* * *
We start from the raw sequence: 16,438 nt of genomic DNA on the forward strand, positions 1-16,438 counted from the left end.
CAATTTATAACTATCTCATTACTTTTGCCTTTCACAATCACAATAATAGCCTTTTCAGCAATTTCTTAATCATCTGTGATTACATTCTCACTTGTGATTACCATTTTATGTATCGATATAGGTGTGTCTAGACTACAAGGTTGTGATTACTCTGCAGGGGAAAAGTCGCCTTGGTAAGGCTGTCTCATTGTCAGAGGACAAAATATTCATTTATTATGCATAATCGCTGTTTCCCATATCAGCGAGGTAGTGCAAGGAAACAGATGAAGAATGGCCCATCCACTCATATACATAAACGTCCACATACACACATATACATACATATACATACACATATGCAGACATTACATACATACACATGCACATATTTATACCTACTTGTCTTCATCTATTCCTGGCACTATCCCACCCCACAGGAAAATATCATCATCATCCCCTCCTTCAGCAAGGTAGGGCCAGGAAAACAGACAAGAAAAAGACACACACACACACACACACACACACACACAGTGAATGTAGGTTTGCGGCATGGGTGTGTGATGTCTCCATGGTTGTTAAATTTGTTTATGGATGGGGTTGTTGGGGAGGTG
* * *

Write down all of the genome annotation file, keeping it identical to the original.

We start from the raw sequence: 16,438 nt of genomic DNA on the forward strand, positions 1-16,438 counted from the left end.
CAATTTATAACTATCTCATTACTTTTGCCTTTCACAATCACAATAATAGCCTTTTCAGCAATTTCTTAATCATCTGTGATTACATTCTCACTTGTGATTACCATTTTATGTATCGATATAGGTGTGTCTAGACTACAAGGTTGTGATTACTCTGCAGGGGAAAAGTCGCCTTGGTAAGGCTGTCTCATTGTCAGAGGACAAAATATTCATTTATTATGCATAATCGCTGTTTCCCATATCAGCGAGGTAGTGCAAGGAAACAGATGAAGAATGGCCCATCCACTCATATACATAAACGTCCACATACACACATATACATACATATACATACACATATGCAGACATTACATACATACACATGCACATATTTATACCTACTTGTCTTCATCTATTCCTGGCACTATCCCACCCCACAGGAAAATATCATCATCATCCCCTCCTTCAGCAAGGTAGGGCCAGGAAAACAGACAAGAAAAAGACACACACACACACACACACACACACACACAGTGAATGTAGGTTTGCGGCATGGGTGTGTGATGTCTCCATGGTTGTTAAATTTGTTTATGGATGGGGTTGTTGGGGAGGTG